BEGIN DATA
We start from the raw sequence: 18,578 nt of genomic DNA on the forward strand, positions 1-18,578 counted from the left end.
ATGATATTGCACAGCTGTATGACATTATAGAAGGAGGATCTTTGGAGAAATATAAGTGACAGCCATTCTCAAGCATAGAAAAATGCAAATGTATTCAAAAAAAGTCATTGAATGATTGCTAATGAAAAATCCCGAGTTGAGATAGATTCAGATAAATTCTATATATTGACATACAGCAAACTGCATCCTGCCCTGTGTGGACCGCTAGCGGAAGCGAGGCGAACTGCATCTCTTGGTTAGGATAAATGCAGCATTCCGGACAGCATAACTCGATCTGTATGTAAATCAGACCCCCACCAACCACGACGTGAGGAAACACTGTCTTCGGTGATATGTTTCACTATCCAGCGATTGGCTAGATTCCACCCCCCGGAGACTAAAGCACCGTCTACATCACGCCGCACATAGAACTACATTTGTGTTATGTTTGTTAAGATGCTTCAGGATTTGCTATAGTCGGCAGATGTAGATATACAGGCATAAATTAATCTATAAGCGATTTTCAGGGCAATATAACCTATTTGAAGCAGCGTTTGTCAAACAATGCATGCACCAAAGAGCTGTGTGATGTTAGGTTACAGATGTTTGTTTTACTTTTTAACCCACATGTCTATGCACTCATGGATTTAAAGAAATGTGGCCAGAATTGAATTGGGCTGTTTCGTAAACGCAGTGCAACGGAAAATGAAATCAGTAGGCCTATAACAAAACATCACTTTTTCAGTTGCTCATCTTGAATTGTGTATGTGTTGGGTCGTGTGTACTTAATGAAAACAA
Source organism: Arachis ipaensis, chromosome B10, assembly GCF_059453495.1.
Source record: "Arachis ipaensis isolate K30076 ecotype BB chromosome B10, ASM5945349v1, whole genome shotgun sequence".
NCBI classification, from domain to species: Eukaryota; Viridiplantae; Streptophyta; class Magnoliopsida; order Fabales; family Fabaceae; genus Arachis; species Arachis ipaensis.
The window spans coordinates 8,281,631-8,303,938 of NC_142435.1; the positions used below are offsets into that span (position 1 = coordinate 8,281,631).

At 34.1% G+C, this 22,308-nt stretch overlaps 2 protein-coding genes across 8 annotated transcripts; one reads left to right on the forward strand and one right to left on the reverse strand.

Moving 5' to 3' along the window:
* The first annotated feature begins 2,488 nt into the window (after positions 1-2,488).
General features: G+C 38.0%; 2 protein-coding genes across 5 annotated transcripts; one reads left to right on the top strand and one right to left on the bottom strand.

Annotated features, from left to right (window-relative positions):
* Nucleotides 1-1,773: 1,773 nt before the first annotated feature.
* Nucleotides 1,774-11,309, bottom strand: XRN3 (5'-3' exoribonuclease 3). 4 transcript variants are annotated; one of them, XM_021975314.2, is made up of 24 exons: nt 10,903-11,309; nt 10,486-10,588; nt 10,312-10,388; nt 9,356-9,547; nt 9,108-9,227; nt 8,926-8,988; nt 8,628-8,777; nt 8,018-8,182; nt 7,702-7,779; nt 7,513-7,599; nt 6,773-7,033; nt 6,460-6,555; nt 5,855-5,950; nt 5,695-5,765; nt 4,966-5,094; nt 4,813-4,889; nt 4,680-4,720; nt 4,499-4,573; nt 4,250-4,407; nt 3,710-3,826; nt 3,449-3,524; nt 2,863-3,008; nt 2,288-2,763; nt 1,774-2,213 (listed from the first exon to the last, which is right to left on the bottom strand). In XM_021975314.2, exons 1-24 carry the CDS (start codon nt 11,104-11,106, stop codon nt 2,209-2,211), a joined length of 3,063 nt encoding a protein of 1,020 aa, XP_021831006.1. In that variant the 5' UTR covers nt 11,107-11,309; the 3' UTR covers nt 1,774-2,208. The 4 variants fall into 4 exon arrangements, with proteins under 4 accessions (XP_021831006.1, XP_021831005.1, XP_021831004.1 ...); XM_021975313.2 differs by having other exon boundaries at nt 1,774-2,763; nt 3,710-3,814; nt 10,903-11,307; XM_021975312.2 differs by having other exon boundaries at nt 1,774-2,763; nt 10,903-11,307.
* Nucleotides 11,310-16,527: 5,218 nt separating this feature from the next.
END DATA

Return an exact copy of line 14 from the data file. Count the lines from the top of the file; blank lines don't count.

* Nucleotides 11,310-16,527: 5,218 nt separating this feature from the next.